On the 'tube

Analyzing John Lennon

1

I stumbled on this video today and I think this guy does a great job highlighting some of the details that made John Lennon's guitar playing in The Beatles so interesting.

2

I watched that video last night. I am a big fan of Lennon's rhythm playing. The video's host seems to not have anything good to say about George. He doesn't outright slam George, but he said McCartney played memorable solos and Lennon wrote all the rhythm and possibly leads for George.

Since George is my favorite Beatle, I was taken aback by these statements. George played a lot of kick-ass solos! And he supported Lennon's rhythm playing significantly. Paul did play a few solos, like on Taxman, but I don't find his solos to be better than any of George's necessarily. George was more melodic in his solos than Paul ever was.

3

I didn't pick up that he was dissing George but I was listening to this at a low volume at work. I also love George Harrison's guitar playing, singing and songwriting. I stumble when people ask me who my favorite Beatle is.

4

I'm not even going to watch it.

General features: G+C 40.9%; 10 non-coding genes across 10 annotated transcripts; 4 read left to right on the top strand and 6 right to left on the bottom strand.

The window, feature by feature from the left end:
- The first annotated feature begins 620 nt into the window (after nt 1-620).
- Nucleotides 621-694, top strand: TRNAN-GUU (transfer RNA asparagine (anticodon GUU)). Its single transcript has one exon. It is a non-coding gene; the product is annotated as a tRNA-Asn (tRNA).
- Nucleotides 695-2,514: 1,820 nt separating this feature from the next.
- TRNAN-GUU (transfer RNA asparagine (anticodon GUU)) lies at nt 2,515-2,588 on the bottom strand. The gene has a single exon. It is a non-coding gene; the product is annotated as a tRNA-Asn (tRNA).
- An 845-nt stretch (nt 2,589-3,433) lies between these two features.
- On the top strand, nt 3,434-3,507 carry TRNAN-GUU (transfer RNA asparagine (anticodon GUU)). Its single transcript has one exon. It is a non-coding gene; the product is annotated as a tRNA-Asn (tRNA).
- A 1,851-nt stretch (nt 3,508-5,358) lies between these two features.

Lennon had a rhythm drive like no one else .. scratched out some cool solos, like You Can't Do That, etc. and got an interesting fingerpicking scene going around the time of the White Album.. ie Julia.

Paul played a lot of the off the wall stuff, The Night Before, the Little Ticket to Ride break, Taxman, even wondered if Sgt Pepper intro was him, or Good Morning Good Morning. Goerge was the most technically accomplished, and he and John meshed well, especially live. Sometiemes George just played parts of chords thrugh some songs.

5

He says, "George Harrison did some amazing things". He included him in the "great guitar players" of the Beatles. I'm not sure what you want him to say when it is a video about John Lennon.

Is it just me or did that guitar not sound very good? Granted, he was hitting it hard without much finesse, but it just didn't have a very good tone to my ear, at least.

6

I found another video where the same guy spends a half hour on I Am The Walrus.

7

One thing I got from the video was that I need to get a Casino...

8

I'm betting Lennon stumbled into Day Tripper's riff the way I did: By screwing up the riff to Pretty Woman

9

The man gives wrong information. The rhythm figure he cites in "This Boy" is NOT a triplet, but two sixteenth notes followed by an eighth, or for those in the UK, two semiquavers followed by a quaver.